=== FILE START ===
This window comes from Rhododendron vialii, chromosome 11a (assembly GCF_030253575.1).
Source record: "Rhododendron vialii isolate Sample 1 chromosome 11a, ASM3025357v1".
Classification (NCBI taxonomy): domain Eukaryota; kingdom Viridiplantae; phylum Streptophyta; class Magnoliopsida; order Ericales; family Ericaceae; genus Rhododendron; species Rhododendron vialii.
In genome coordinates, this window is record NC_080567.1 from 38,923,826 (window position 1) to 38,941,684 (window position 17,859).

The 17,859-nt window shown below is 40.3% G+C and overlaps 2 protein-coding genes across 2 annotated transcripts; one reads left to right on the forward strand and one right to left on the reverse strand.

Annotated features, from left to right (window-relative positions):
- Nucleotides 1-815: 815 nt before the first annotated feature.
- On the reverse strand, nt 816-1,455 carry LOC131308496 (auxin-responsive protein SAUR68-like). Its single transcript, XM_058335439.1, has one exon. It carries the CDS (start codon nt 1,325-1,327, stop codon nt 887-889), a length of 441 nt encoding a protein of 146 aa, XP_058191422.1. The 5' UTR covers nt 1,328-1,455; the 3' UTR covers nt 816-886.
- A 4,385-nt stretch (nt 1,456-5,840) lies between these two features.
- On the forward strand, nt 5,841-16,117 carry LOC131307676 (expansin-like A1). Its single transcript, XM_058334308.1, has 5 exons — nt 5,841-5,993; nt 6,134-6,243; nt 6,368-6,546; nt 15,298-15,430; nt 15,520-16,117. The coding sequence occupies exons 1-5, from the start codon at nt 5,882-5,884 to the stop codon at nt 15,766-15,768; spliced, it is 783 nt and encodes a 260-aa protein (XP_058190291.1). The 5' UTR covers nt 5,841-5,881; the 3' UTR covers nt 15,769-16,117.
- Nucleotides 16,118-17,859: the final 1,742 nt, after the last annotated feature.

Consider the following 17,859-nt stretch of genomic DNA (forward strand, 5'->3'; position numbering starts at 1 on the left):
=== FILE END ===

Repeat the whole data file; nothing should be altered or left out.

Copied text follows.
This window comes from Rhododendron vialii, chromosome 11a (assembly GCF_030253575.1).
Source record: "Rhododendron vialii isolate Sample 1 chromosome 11a, ASM3025357v1".
Classification (NCBI taxonomy): domain Eukaryota; kingdom Viridiplantae; phylum Streptophyta; class Magnoliopsida; order Ericales; family Ericaceae; genus Rhododendron; species Rhododendron vialii.
In genome coordinates, this window is record NC_080567.1 from 38,923,826 (window position 1) to 38,941,684 (window position 17,859).

The 17,859-nt window shown below is 40.3% G+C and overlaps 2 protein-coding genes across 2 annotated transcripts; one reads left to right on the forward strand and one right to left on the reverse strand.

Annotated features, from left to right (window-relative positions):
- Nucleotides 1-815: 815 nt before the first annotated feature.
- On the reverse strand, nt 816-1,455 carry LOC131308496 (auxin-responsive protein SAUR68-like). Its single transcript, XM_058335439.1, has one exon. It carries the CDS (start codon nt 1,325-1,327, stop codon nt 887-889), a length of 441 nt encoding a protein of 146 aa, XP_058191422.1. The 5' UTR covers nt 1,328-1,455; the 3' UTR covers nt 816-886.
- A 4,385-nt stretch (nt 1,456-5,840) lies between these two features.
- On the forward strand, nt 5,841-16,117 carry LOC131307676 (expansin-like A1). Its single transcript, XM_058334308.1, has 5 exons — nt 5,841-5,993; nt 6,134-6,243; nt 6,368-6,546; nt 15,298-15,430; nt 15,520-16,117. The coding sequence occupies exons 1-5, from the start codon at nt 5,882-5,884 to the stop codon at nt 15,766-15,768; spliced, it is 783 nt and encodes a 260-aa protein (XP_058190291.1). The 5' UTR covers nt 5,841-5,881; the 3' UTR covers nt 15,769-16,117.
- Nucleotides 16,118-17,859: the final 1,742 nt, after the last annotated feature.

Consider the following 17,859-nt stretch of genomic DNA (forward strand, 5'->3'; position numbering starts at 1 on the left):